It then notes: “On a non-risk-adjusted basis, …petroleum, oil and lubricant costs are estimated at $102.5 million before accounting for price risk.”

These figures, though they don’t address the issue of greenhouse gas emissions, give important insight into the billions of dollars in costs beyond the $19 billion purchase price the government has stated.

Carbon dioxide emissions in tons

Peter Chow has noted in Sault Online: “At the very least, each F-35 can be expected to annually emit 48.76 tons of Carbon Dioxide.”

He also notes each F-35 would annually emit: “1.63 tons of Volatile Organic Compounds (VOCs); 1.62 tons of Carbon Monoxide; 1.30 tons of Nitrous Oxide; 13.26 tons of Sulphur Dioxide; 3.26 tons of large particulates; 3.16 tons of small particulates.”

Transparency is needed

Under the Paris Agreement reached at the COP21 climate summit in Paris in 2015, militaries lost their automatic exemption, but were not obligated to cut their emissions and reporting on those emissions was left to the discretion of individual states.

Author Jonathan Cook has also commented: “All too often the figures are disguised – lumped in with emissions from other sectors, such as transport.”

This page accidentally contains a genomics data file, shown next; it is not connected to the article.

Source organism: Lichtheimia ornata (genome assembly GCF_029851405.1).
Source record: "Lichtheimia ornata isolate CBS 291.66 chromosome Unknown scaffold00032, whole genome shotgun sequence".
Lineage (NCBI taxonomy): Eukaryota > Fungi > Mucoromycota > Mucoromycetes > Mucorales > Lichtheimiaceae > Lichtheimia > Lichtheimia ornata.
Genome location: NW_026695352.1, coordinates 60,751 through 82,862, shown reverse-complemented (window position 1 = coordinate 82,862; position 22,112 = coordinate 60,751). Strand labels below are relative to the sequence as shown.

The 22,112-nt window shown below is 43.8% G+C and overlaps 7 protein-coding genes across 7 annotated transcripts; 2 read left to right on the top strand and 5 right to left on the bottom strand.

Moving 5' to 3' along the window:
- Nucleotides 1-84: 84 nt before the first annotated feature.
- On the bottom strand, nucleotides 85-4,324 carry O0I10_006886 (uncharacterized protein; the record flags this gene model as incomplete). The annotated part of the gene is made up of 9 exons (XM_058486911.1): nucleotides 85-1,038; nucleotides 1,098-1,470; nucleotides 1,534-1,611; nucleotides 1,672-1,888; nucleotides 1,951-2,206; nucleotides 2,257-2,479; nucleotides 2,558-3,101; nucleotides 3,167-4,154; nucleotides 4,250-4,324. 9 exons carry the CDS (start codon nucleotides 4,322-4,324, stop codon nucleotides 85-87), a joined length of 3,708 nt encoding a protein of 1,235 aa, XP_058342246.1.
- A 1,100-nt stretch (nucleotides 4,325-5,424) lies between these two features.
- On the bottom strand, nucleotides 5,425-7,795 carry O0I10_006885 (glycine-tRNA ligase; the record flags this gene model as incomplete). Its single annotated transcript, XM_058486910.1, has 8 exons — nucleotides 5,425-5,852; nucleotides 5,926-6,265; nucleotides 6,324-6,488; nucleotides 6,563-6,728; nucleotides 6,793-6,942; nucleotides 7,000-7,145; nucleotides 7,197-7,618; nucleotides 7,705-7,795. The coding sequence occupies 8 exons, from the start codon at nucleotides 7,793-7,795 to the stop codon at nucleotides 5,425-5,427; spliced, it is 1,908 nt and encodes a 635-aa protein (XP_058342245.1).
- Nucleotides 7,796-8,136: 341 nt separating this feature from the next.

For instance, this article in The Conversation notes: “Canada reports its emissions under multiple IPCC categories, reporting military flights under general transport, and energy for bases under commercial/institutional emissions.”

$525 million for low carbon hangars?

The Global News article also notes: “As for the environmental aspect, Lamirande added the department is taking steps to reduce the potential impacts of the project, such as designing their new facilities as energy-efficient and net-zero carbon.”

Canada’s CF-18s are currently stationed at Canadian Forces Base (CFB) Cold Lake in Alberta and CFB Bagotville in Quebec.

The government has previously announced that $21.3 million will be spent on the design of the hangars – $9.2 million for 4 Wing Cold Lake and $12.1 million for 3 Wing Bagotville.

And according to Defence Construction Canada: “The total value of the contract [to build the hangars] is approximately $525 million—$272 million for a 34,500 square metre facility in Cold Lake and $253 million for a 22,000 square metre facility in Bagotville.”

Canadian government should disclose the numbers

Media reports suggest that the Canadian government may have already signed a $7 billion contract with Lockheed Martin for 16 F-35s.

But the public does have a right to know the environmental impact of the F-35 (including the environmental impact of bombing).

Stephen Kretzmann of Oil Change International has stated: “The atmosphere certainly counts the carbon from the military. Therefore we must as well.”

Categories: News Updates

1 Comment

F-35s aren’t what the military or Canada needs - The McGill Tribune · January 31, 2023 at 11:01 am

[…] gas emissions. The F-35s are also significant emitters, and each jet is expected to release 48.76 tons of carbon dioxide into the atmosphere annually. The construction and use of these fighter jets […]